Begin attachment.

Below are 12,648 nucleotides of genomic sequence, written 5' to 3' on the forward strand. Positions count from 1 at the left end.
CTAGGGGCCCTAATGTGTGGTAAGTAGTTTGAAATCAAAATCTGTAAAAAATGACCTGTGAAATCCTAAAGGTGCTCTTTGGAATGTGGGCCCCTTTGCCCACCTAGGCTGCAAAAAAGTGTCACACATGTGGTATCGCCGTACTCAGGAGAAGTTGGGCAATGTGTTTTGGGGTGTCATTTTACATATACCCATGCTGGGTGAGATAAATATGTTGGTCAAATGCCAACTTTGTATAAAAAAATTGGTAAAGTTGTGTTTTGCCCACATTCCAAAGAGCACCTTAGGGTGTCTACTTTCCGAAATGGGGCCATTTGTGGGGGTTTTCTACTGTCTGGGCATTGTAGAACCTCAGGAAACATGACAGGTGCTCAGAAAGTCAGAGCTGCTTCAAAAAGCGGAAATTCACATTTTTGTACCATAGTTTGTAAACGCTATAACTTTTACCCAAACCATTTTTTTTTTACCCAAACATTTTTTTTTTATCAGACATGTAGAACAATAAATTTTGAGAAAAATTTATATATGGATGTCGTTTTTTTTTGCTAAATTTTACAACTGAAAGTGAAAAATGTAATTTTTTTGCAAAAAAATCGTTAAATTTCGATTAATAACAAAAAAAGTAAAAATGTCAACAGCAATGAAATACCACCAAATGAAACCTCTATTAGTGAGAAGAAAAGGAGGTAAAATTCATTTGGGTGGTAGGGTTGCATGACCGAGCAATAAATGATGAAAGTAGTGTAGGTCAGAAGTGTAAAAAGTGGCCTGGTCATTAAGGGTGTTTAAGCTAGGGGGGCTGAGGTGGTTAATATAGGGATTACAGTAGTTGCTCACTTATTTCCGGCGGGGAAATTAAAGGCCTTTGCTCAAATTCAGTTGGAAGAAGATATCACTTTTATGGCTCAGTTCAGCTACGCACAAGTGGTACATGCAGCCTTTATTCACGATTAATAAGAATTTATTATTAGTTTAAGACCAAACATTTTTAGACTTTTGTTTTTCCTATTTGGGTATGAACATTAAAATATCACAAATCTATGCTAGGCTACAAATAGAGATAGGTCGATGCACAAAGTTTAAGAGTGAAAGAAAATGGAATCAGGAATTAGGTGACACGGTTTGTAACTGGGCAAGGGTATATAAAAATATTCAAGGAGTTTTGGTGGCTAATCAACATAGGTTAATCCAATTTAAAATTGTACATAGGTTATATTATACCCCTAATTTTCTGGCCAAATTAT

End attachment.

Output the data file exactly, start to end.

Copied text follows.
Below are 12,648 nucleotides of genomic sequence, written 5' to 3' on the forward strand. Positions count from 1 at the left end.
CTAGGGGCCCTAATGTGTGGTAAGTAGTTTGAAATCAAAATCTGTAAAAAATGACCTGTGAAATCCTAAAGGTGCTCTTTGGAATGTGGGCCCCTTTGCCCACCTAGGCTGCAAAAAAGTGTCACACATGTGGTATCGCCGTACTCAGGAGAAGTTGGGCAATGTGTTTTGGGGTGTCATTTTACATATACCCATGCTGGGTGAGATAAATATGTTGGTCAAATGCCAACTTTGTATAAAAAAATTGGTAAAGTTGTGTTTTGCCCACATTCCAAAGAGCACCTTAGGGTGTCTACTTTCCGAAATGGGGCCATTTGTGGGGGTTTTCTACTGTCTGGGCATTGTAGAACCTCAGGAAACATGACAGGTGCTCAGAAAGTCAGAGCTGCTTCAAAAAGCGGAAATTCACATTTTTGTACCATAGTTTGTAAACGCTATAACTTTTACCCAAACCATTTTTTTTTTACCCAAACATTTTTTTTTTATCAGACATGTAGAACAATAAATTTTGAGAAAAATTTATATATGGATGTCGTTTTTTTTTGCTAAATTTTACAACTGAAAGTGAAAAATGTAATTTTTTTGCAAAAAAATCGTTAAATTTCGATTAATAACAAAAAAAGTAAAAATGTCAACAGCAATGAAATACCACCAAATGAAACCTCTATTAGTGAGAAGAAAAGGAGGTAAAATTCATTTGGGTGGTAGGGTTGCATGACCGAGCAATAAATGATGAAAGTAGTGTAGGTCAGAAGTGTAAAAAGTGGCCTGGTCATTAAGGGTGTTTAAGCTAGGGGGGCTGAGGTGGTTAATATAGGGATTACAGTAGTTGCTCACTTATTTCCGGCGGGGAAATTAAAGGCCTTTGCTCAAATTCAGTTGGAAGAAGATATCACTTTTATGGCTCAGTTCAGCTACGCACAAGTGGTACATGCAGCCTTTATTCACGATTAATAAGAATTTATTATTAGTTTAAGACCAAACATTTTTAGACTTTTGTTTTTCCTATTTGGGTATGAACATTAAAATATCACAAATCTATGCTAGGCTACAAATAGAGATAGGTCGATGCACAAAGTTTAAGAGTGAAAGAAAATGGAATCAGGAATTAGGTGACACGGTTTGTAACTGGGCAAGGGTATATAAAAATATTCAAGGAGTTTTGGTGGCTAATCAACATAGGTTAATCCAATTTAAAATTGTACATAGGTTATATTATACCCCTAATTTTCTGGCCAAATTAT